“Living Single” star Erika Alexander and “Friends” star David Schwimmer had a bit of a debate on Twitter over their respective shows after Schwimmer said that there should be a ‘black version of “Friends.” Alexander informed him that “Living Single” was the Black version of friends and aired before the NBC hit show that was likely based on it. He responded that he was aware and meant no disrespect.
And while they hashed a couple of things out on Twitter, after David’s last statement, Alexander still had more to say.
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And she did so in a recent essay for Zora. Alexander claimed that despite claiming to be particularly “woke” Schwimmer was oblivious to his privilege as a White man.
Check out the excerpts from her essay below.
Our digital encounter exposed two realities; one rooted in perceived stature, and the other in implicit value. Living Single had a Black cast of six, young New Yorkers living in the same complex facing life and love together. But we were on a so-called “Black show,” and that designation is the beginning of marginalization. So David didn’t have to pay attention to our show, and frankly, why would he? If you’re king of the hill why pay attention to, well, us. But believe me, you couldn’t miss Friends. It was everywhere.
Their unique recipe of heat, excitement, attractive talent, an iconic haircut, a poppin’ theme song, and hard work, had created a phenomenon. It was unstoppable. It didn’t matter that a similar show, Living Single, existed with the same ingredients, including an iconic haircut. But our being marketed to a mostly Black audience signaled to brands that we were less than and would never command a higher evaluation. But that’s not just show biz, that’s America.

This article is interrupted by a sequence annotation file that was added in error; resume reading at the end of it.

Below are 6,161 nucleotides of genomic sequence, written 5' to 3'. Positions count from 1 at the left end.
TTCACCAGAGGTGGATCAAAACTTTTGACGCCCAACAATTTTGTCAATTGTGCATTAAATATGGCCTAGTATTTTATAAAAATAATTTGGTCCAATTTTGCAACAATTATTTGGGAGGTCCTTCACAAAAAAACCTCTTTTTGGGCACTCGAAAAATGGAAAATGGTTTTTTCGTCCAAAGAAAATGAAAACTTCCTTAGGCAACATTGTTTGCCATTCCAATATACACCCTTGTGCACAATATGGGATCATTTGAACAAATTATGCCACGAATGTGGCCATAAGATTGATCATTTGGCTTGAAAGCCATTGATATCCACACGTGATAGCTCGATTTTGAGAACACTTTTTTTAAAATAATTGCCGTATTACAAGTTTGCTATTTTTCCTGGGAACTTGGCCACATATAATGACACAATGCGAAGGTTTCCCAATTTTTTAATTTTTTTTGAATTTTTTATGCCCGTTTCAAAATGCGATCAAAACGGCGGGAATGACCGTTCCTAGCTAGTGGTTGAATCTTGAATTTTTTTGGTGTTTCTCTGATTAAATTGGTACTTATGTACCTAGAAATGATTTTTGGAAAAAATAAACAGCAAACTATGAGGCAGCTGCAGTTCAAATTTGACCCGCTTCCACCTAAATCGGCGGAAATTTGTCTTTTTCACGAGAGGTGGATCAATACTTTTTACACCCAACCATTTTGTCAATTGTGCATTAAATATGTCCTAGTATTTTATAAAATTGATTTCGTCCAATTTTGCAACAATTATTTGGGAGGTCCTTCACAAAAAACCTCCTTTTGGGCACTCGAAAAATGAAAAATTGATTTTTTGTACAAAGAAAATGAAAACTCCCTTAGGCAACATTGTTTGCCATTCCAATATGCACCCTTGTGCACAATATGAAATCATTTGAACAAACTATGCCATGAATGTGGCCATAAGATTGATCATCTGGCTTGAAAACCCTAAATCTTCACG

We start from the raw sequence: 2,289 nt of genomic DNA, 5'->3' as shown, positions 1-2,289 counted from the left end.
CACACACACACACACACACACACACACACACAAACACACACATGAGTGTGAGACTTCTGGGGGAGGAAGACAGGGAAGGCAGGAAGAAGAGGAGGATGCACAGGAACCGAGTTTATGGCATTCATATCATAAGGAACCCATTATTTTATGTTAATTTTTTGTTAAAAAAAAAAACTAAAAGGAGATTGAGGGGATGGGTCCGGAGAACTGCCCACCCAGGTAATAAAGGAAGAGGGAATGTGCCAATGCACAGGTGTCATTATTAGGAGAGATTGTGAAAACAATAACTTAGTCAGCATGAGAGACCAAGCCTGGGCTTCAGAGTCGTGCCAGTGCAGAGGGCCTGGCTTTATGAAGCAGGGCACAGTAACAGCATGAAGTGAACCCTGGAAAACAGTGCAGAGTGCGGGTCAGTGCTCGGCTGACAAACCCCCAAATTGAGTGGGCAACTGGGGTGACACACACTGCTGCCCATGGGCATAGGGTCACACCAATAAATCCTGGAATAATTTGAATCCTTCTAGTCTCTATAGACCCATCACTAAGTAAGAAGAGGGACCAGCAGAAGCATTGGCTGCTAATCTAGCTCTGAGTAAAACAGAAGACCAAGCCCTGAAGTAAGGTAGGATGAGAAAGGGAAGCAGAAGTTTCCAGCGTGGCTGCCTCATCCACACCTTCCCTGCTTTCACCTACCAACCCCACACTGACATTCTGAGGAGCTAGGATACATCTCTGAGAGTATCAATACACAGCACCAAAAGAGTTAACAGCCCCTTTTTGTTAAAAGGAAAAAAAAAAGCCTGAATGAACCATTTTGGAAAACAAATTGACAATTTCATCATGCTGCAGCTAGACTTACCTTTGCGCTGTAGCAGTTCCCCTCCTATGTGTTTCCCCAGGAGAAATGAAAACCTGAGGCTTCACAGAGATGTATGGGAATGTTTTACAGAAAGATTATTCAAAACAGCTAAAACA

In America, Black people consistently innovate and create original content and unique trends. Hell, we disrupted European dominance and began a path to a world class American culture the minute we stepped off the slave ships, but rarely do we get props or fair payment for it. See, on a deeper level, ignorance — unconscious or otherwise — explains how systematic, racist structures lead to the erasure of Black history and set precedent. Add water, marinate, and fry and that’s what made our small Twitter debate explode.
Racism isn’t always about what you know, usually it’s about what you don’t know or what you don’t want somebody else to know. And what you don’t know about Black people can harm all of us. White ignorance is the rich fertilizer that nurtures a false supremacy.
If Black people and our accomplishments are continually not seen, then it’s easier to ghettoize us, to marginalize us, to shoot us. Then it’s easier to maintain (and teach the world,) the fiction that we don’t exist as full participants in the American dream, that we could never be equal to or better than.
That’s how a seemingly innocent comment from David Schwimmer reverberated in my community. Scratching the wound of a historic crime, it unleashed a posse of digital warriors, voicing their frustration against a rigged system that so marginalizes and under-represents us that it keeps us forever out of the cultural mainstream.
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